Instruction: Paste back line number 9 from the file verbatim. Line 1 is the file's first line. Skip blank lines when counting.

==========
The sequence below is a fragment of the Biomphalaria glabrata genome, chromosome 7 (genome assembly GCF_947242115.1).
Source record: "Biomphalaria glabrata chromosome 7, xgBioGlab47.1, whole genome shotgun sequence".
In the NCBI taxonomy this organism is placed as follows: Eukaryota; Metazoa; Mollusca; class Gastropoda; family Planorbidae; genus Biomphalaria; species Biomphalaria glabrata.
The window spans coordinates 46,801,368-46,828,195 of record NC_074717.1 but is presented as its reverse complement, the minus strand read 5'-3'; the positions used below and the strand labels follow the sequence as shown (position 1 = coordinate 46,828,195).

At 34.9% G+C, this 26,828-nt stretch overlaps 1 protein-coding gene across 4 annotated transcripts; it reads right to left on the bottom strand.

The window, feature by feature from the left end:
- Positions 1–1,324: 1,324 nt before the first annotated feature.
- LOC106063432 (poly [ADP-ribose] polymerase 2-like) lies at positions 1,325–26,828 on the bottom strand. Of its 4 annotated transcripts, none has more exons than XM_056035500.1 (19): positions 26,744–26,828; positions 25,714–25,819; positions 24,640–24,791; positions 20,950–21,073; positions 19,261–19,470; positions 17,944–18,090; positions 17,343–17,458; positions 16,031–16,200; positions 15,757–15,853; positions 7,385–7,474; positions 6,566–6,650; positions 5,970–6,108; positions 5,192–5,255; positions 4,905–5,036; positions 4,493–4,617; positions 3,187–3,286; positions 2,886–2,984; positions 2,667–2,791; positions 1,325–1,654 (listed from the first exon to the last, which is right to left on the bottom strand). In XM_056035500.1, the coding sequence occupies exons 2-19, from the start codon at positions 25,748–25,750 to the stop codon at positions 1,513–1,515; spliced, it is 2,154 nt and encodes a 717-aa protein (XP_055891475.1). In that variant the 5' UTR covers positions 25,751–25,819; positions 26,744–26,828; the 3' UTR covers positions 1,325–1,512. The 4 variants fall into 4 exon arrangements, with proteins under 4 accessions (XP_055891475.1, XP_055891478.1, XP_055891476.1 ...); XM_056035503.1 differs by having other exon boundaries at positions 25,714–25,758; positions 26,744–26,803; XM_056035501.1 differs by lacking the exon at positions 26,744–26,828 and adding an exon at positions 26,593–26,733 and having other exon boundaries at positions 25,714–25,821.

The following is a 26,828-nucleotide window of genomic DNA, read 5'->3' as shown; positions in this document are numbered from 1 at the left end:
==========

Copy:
The following is a 26,828-nucleotide window of genomic DNA, read 5'->3' as shown; positions in this document are numbered from 1 at the left end: